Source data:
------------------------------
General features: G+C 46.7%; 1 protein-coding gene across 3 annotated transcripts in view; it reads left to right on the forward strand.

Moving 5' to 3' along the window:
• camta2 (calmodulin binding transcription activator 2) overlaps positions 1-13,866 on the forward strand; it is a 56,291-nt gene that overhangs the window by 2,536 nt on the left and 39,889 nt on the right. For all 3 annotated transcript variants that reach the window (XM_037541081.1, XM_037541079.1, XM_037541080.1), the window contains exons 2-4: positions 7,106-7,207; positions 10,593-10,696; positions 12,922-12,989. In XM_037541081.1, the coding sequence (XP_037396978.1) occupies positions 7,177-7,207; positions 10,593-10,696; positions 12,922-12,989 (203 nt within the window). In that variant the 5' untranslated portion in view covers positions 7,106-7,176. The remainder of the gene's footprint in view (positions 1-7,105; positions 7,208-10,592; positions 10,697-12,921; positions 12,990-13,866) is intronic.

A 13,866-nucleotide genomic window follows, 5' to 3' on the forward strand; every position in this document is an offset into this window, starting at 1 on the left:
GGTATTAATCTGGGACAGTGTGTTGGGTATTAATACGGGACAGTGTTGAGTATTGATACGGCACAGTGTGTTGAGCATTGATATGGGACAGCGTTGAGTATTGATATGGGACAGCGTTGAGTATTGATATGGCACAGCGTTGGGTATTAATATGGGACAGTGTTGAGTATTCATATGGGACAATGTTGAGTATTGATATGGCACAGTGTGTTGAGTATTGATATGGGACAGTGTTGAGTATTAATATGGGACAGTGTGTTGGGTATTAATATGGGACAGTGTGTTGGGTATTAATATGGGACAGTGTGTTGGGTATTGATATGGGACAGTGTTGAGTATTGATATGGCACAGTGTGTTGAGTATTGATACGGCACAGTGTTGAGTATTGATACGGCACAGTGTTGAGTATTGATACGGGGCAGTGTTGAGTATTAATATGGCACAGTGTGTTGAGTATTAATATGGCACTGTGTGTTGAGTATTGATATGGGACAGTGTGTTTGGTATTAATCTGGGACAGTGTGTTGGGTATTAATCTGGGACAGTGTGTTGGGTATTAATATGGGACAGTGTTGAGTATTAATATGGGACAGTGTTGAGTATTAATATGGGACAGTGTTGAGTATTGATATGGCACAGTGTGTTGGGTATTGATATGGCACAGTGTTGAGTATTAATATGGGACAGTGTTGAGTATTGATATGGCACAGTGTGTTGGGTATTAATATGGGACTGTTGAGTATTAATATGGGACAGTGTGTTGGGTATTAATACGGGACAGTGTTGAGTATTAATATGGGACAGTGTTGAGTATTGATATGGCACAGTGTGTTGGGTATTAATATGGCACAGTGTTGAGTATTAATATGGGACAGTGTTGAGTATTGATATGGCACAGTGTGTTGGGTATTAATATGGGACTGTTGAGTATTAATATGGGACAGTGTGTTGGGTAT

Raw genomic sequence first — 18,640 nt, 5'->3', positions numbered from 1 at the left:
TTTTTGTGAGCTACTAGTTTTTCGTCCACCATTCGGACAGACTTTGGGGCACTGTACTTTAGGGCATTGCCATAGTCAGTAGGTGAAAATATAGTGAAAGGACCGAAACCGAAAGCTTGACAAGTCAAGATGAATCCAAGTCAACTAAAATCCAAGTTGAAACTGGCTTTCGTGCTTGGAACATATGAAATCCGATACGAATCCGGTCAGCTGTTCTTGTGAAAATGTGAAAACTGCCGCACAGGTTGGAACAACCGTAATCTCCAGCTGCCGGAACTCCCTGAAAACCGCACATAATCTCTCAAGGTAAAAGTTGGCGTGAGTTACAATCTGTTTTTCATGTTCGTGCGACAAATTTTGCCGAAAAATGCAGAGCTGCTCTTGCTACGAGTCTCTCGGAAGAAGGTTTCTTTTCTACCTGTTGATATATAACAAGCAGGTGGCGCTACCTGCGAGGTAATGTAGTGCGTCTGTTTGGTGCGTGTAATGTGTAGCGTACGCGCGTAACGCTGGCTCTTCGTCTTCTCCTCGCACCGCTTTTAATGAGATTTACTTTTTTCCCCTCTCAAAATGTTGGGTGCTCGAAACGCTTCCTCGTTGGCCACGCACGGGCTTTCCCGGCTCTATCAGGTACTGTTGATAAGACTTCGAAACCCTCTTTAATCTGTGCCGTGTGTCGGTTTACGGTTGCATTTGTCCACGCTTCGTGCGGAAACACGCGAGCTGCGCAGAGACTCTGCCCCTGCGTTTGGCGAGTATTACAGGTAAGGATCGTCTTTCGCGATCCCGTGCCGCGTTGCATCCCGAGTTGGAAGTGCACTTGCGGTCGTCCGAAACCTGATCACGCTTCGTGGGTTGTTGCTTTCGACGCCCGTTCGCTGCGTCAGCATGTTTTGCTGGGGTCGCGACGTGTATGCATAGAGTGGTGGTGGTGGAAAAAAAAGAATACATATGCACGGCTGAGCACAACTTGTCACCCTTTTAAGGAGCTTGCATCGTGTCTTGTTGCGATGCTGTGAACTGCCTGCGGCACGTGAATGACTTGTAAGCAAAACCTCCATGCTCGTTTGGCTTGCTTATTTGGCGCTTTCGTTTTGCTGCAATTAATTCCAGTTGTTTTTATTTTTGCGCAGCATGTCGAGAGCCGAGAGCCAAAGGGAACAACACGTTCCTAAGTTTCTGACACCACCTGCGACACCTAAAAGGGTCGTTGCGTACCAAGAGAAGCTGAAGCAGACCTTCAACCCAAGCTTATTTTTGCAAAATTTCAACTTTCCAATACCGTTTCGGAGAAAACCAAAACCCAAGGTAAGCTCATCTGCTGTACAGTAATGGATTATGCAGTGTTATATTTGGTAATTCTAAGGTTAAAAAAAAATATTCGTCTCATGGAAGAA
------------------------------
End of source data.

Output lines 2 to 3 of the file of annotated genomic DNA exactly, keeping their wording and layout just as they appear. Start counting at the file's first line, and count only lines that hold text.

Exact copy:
Moving 5' to 3' along the window:
• camta2 (calmodulin binding transcription activator 2) overlaps positions 1-13,866 on the forward strand; it is a 56,291-nt gene that overhangs the window by 2,536 nt on the left and 39,889 nt on the right. For all 3 annotated transcript variants that reach the window (XM_037541081.1, XM_037541079.1, XM_037541080.1), the window contains exons 2-4: positions 7,106-7,207; positions 10,593-10,696; positions 12,922-12,989. In XM_037541081.1, the coding sequence (XP_037396978.1) occupies positions 7,177-7,207; positions 10,593-10,696; positions 12,922-12,989 (203 nt within the window). In that variant the 5' untranslated portion in view covers positions 7,106-7,176. The remainder of the gene's footprint in view (positions 1-7,105; positions 7,208-10,592; positions 10,697-12,921; positions 12,990-13,866) is intronic.